With apologies to Andrew, who is an erudite and reasonable poster at all times, but this is a microcosm of why this debate always goes to bad places whenever it is raised - because no matter how carefully you qualify your points and belabour the specificness of the issues raised, somebody will come along and respond to you as if you had said something more general than what you actually did say. I don't know why this topic produces this effect, but it reliably does...

yes... a well played tenor horn (in my humble opinion) sounds far better than a well played f.horn. Tenor horns are perfect for the middle of a brass band and more effective than f.horns in a wind orchestra (in my experience) :)

"Better" - don't like that word in this context. They are different sounds. One well-played does not sound like the other well-played. Personal preference is one thing, but you don't actually mean that the sound is a "better" one - because that doesn't really make sense as a concept - you mean that the sound of one pleases you personally at the moment more than the sound of the other.
 
"Better" - don't like that word in this context. They are different sounds. One well-played does not sound like the other well-played. Personal preference is one thing, but you don't actually mean that the sound is a "better" one - because that doesn't really make sense as a concept - you mean that the sound of one pleases you personally at the moment more than the sound of the other.

quite so! just a poor choice of word on my part! I therefore rephrase my point that the tenor horn 'sound' is 'more pleasing' to me than that of a f.horn in brass bands and wind bands ;)
 

subtlevib

Member
yes... a well played tenor horn (in my humble opinion) sounds far better than a well played f.horn. Tenor horns are perfect for the middle of a brass band and more effective than f.horns in a wind orchestra (in my experience) :)

In the context of a brass band, tenor horns are bound to sound more appropriate - tenor horns are made, designed, exist, to be played in brass bands. The skill necessary to play a French Horn to any decent standard far exceeds that of a tenor horn. Good writing for French Horn surely is the key - I wouldn't have thought you can assume that the two would play a similar part?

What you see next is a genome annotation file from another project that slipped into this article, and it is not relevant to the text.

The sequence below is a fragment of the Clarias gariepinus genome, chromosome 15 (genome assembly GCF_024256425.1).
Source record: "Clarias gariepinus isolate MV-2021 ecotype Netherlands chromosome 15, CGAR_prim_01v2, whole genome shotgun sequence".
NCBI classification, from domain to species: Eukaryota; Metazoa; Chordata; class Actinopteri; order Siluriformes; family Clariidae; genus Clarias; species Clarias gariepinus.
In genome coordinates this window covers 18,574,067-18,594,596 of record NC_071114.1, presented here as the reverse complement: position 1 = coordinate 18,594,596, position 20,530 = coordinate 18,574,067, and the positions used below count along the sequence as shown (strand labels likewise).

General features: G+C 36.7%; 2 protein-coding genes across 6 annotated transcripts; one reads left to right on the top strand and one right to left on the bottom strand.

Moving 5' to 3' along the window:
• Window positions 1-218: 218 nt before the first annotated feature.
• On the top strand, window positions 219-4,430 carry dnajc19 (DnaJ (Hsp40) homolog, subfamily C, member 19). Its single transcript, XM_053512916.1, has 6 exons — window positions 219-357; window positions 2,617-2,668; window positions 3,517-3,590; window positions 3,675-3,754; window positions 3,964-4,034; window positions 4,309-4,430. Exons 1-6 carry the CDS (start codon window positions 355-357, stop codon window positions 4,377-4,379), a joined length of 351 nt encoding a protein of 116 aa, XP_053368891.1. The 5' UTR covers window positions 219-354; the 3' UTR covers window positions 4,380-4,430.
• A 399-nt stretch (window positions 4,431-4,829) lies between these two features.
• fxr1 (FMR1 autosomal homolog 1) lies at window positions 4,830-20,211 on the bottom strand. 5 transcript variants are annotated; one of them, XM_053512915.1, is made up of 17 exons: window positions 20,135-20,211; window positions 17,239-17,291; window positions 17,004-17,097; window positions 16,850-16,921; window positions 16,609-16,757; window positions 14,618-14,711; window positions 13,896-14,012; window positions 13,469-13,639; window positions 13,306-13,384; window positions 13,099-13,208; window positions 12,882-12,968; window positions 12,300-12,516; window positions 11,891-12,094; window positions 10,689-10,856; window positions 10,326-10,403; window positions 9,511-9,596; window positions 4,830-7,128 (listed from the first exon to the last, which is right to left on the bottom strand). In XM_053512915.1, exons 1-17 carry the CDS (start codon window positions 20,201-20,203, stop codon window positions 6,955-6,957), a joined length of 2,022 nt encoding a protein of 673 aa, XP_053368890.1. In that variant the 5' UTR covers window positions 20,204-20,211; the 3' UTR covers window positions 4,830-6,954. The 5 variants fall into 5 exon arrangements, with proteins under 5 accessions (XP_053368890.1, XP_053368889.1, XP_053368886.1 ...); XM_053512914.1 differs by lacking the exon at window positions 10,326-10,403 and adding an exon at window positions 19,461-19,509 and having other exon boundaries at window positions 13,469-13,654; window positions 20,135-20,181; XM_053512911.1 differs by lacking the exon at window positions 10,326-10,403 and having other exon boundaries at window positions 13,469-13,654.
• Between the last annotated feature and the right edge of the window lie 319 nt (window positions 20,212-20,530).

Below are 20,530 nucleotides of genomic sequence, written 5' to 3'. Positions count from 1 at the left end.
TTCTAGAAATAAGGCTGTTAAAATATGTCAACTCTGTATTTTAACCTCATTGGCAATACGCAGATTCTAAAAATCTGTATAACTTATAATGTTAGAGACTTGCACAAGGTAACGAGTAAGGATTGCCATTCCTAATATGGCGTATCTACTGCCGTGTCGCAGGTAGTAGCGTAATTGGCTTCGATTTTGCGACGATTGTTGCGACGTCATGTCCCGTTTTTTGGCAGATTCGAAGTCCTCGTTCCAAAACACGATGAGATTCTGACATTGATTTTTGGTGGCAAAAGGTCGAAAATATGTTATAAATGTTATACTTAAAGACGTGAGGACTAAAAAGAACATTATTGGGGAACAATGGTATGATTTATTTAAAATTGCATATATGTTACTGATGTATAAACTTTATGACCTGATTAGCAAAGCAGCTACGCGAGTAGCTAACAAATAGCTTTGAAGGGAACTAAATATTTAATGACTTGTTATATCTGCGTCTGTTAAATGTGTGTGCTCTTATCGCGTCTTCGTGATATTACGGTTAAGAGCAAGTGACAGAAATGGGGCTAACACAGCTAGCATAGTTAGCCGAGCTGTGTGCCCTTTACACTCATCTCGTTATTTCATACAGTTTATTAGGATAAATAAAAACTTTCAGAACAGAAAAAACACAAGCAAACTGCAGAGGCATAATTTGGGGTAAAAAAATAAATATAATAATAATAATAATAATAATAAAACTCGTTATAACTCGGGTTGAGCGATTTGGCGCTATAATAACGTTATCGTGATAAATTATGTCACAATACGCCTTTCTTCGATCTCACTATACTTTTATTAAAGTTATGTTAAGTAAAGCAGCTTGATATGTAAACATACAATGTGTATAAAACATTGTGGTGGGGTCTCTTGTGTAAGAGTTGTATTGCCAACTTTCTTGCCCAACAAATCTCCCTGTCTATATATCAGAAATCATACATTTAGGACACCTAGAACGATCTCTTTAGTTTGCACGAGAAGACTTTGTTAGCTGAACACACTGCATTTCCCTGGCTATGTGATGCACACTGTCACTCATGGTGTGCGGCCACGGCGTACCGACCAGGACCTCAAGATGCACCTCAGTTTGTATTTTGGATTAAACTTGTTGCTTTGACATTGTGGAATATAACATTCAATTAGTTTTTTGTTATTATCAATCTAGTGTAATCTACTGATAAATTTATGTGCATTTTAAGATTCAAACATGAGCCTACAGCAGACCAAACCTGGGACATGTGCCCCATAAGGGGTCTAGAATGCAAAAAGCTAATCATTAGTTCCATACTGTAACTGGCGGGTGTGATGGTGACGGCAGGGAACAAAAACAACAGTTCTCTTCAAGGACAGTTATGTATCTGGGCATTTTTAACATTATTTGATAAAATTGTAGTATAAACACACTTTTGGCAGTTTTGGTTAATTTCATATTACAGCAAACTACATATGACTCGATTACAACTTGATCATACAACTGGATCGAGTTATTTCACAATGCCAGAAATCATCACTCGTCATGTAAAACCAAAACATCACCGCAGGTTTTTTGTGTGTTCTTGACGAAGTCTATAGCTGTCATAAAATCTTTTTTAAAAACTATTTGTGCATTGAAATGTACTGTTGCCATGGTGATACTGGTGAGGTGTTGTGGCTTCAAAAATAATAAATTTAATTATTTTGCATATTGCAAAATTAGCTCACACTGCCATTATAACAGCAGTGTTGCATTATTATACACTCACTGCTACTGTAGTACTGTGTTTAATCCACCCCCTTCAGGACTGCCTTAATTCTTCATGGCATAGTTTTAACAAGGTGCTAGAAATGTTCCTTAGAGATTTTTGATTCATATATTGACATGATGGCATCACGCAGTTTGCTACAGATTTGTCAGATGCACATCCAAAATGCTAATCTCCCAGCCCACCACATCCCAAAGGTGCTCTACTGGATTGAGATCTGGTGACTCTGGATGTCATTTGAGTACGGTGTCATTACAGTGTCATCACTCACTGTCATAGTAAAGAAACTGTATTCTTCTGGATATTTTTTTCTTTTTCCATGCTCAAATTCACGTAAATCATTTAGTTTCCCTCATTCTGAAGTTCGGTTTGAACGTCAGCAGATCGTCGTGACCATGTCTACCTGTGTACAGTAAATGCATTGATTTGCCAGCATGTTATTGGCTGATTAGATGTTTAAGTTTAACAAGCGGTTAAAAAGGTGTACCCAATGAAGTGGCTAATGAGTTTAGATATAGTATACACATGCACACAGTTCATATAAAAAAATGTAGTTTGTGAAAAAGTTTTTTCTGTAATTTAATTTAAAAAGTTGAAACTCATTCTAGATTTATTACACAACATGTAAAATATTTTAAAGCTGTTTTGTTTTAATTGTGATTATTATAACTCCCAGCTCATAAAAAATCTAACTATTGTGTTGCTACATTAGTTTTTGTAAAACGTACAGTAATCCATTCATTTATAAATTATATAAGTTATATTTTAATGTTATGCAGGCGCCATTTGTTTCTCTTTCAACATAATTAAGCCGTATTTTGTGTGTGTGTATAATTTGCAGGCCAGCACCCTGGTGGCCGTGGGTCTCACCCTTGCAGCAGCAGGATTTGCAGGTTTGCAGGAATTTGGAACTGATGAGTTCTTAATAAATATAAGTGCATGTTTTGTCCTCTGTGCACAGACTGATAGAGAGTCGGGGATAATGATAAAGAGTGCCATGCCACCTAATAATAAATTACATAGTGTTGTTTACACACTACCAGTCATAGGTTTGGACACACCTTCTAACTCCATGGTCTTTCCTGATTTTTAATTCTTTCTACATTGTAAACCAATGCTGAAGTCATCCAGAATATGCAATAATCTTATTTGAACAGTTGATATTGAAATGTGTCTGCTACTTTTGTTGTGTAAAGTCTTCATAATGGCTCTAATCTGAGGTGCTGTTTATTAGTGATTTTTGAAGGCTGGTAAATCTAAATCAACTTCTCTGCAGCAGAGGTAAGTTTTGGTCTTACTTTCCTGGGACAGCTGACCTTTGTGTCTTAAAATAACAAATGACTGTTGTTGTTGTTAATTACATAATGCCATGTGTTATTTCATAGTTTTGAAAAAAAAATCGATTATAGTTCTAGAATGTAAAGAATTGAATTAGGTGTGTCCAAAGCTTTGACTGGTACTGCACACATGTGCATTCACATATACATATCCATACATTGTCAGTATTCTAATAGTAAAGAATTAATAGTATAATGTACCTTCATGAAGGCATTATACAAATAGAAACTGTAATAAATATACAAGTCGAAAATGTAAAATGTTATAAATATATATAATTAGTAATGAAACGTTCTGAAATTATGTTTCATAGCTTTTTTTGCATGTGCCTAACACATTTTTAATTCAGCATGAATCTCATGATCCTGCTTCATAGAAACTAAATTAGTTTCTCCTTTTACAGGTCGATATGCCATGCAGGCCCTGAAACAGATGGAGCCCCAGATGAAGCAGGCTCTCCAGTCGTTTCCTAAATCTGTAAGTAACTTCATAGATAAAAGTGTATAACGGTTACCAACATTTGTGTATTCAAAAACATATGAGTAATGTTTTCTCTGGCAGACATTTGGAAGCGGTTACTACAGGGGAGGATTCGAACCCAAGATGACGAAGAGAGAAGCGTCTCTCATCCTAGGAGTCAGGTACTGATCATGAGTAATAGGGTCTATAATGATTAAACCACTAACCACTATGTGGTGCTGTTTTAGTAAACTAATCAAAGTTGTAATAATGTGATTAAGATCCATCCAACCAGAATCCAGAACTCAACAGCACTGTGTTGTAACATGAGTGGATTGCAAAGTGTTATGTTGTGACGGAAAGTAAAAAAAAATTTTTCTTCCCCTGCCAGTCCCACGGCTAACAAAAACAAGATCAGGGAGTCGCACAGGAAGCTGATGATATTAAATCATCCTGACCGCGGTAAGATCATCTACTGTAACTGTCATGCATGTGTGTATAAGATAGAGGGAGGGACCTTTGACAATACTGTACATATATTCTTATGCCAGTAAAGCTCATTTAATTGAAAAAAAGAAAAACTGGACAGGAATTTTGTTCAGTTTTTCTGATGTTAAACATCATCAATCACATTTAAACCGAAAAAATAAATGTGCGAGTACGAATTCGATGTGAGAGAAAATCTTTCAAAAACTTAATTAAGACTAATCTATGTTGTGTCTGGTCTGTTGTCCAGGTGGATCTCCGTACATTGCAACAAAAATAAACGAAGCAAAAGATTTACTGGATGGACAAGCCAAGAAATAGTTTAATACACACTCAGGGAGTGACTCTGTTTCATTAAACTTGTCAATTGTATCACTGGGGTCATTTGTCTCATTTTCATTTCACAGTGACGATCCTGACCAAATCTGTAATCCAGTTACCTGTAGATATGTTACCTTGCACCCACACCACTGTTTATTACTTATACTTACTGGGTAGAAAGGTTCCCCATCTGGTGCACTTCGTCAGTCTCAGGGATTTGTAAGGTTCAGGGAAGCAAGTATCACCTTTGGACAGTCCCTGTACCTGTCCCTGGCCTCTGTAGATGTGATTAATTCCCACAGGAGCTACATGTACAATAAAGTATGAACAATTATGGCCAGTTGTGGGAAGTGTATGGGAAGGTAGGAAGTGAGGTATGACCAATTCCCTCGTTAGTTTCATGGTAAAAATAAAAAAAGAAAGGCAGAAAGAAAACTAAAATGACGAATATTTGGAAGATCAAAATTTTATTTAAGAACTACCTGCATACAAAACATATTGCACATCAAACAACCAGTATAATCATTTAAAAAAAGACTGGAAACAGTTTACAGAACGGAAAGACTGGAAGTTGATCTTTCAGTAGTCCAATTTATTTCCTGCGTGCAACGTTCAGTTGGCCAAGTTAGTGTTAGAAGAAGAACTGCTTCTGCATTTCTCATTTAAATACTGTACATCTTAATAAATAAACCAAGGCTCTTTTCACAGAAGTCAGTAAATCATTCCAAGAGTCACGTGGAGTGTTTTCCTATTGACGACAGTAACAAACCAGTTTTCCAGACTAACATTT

In the context of a brass band, tenor horns are bound to sound more appropriate - tenor horns are made, designed, exist, to be played in brass bands. The skill necessary to play a French Horn to any decent standard far exceeds that of a tenor horn. Good writing for French Horn surely is the key - I wouldn't have thought you can assume that the two would play a similar part?

That is based on my experience of f.horns playing tenor horn parts in a brass band.. happened once or twice in my old band. Perhaps good writing is the key.. but where would they fit in the standard brass band model if they weren't replacing the tenor horn section?
 

subtlevib

Member
Different instrument completely. Different tone colour, range, diverse capabilities in every way - I like French horns btw - can you tell!!!?
My thinking is they could never fit in the current model, there's have to be another part - a French Horn part!
 
Different instrument completely. Different tone colour, range, diverse capabilities in every way - I like French horns btw - can you tell!!!?
My thinking is they could never fit in the current model, there's have to be another part - a French Horn part!

Yes I can tell :tongue: but the brass band model works perfectly as it is... if its not broke, don't try and fix it! ;)
 

Matthew

Active Member
Different instrument completely. Different tone colour, range, diverse capabilities in every way - I like French horns btw - can you tell!!!?
My thinking is they could never fit in the current model, there's have to be another part - a French Horn part!

Agreed with that totally! ^

It would change the sound/make-up considerably (not badly I have to say) - which isn't really required/needed! :)